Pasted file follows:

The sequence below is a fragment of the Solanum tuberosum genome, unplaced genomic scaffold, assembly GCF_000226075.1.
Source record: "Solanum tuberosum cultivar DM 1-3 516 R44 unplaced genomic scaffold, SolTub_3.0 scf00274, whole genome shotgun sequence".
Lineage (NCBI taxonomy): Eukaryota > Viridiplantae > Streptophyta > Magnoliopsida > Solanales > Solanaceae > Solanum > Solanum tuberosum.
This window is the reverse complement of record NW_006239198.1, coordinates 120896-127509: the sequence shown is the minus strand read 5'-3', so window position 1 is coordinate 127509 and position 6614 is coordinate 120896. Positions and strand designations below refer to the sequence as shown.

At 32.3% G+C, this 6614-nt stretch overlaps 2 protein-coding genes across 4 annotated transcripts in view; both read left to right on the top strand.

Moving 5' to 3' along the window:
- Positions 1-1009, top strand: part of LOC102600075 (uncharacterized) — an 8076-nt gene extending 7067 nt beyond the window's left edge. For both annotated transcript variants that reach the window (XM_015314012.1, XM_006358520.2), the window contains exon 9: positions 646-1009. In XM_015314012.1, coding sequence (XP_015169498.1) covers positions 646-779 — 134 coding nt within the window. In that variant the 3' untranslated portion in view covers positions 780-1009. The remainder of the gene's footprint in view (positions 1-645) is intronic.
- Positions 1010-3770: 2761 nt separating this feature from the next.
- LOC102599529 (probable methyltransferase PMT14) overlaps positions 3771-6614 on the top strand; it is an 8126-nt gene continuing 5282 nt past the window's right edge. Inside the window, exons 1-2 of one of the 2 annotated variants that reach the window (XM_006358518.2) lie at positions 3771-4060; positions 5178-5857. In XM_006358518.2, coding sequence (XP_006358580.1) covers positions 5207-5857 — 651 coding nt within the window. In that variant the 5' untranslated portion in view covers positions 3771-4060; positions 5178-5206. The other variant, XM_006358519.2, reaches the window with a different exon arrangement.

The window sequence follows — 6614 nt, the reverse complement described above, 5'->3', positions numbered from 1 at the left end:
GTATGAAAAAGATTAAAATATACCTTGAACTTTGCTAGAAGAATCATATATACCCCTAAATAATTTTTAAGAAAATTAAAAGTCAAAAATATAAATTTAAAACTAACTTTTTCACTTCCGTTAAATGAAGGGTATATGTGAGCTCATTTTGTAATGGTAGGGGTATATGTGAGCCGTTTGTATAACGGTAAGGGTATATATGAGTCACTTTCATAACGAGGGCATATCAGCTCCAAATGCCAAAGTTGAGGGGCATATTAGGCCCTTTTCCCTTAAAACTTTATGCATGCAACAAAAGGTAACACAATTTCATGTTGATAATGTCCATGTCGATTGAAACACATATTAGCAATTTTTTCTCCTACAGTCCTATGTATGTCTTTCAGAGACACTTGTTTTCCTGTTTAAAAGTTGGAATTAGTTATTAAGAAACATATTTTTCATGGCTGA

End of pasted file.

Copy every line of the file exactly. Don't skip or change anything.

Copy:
The sequence below is a fragment of the Solanum tuberosum genome, unplaced genomic scaffold, assembly GCF_000226075.1.
Source record: "Solanum tuberosum cultivar DM 1-3 516 R44 unplaced genomic scaffold, SolTub_3.0 scf00274, whole genome shotgun sequence".
Lineage (NCBI taxonomy): Eukaryota > Viridiplantae > Streptophyta > Magnoliopsida > Solanales > Solanaceae > Solanum > Solanum tuberosum.
This window is the reverse complement of record NW_006239198.1, coordinates 120896-127509: the sequence shown is the minus strand read 5'-3', so window position 1 is coordinate 127509 and position 6614 is coordinate 120896. Positions and strand designations below refer to the sequence as shown.

At 32.3% G+C, this 6614-nt stretch overlaps 2 protein-coding genes across 4 annotated transcripts in view; both read left to right on the top strand.

Moving 5' to 3' along the window:
- Positions 1-1009, top strand: part of LOC102600075 (uncharacterized) — an 8076-nt gene extending 7067 nt beyond the window's left edge. For both annotated transcript variants that reach the window (XM_015314012.1, XM_006358520.2), the window contains exon 9: positions 646-1009. In XM_015314012.1, coding sequence (XP_015169498.1) covers positions 646-779 — 134 coding nt within the window. In that variant the 3' untranslated portion in view covers positions 780-1009. The remainder of the gene's footprint in view (positions 1-645) is intronic.
- Positions 1010-3770: 2761 nt separating this feature from the next.
- LOC102599529 (probable methyltransferase PMT14) overlaps positions 3771-6614 on the top strand; it is an 8126-nt gene continuing 5282 nt past the window's right edge. Inside the window, exons 1-2 of one of the 2 annotated variants that reach the window (XM_006358518.2) lie at positions 3771-4060; positions 5178-5857. In XM_006358518.2, coding sequence (XP_006358580.1) covers positions 5207-5857 — 651 coding nt within the window. In that variant the 5' untranslated portion in view covers positions 3771-4060; positions 5178-5206. The other variant, XM_006358519.2, reaches the window with a different exon arrangement.

The window sequence follows — 6614 nt, the reverse complement described above, 5'->3', positions numbered from 1 at the left end:
GTATGAAAAAGATTAAAATATACCTTGAACTTTGCTAGAAGAATCATATATACCCCTAAATAATTTTTAAGAAAATTAAAAGTCAAAAATATAAATTTAAAACTAACTTTTTCACTTCCGTTAAATGAAGGGTATATGTGAGCTCATTTTGTAATGGTAGGGGTATATGTGAGCCGTTTGTATAACGGTAAGGGTATATATGAGTCACTTTCATAACGAGGGCATATCAGCTCCAAATGCCAAAGTTGAGGGGCATATTAGGCCCTTTTCCCTTAAAACTTTATGCATGCAACAAAAGGTAACACAATTTCATGTTGATAATGTCCATGTCGATTGAAACACATATTAGCAATTTTTTCTCCTACAGTCCTATGTATGTCTTTCAGAGACACTTGTTTTCCTGTTTAAAAGTTGGAATTAGTTATTAAGAAACATATTTTTCATGGCTGA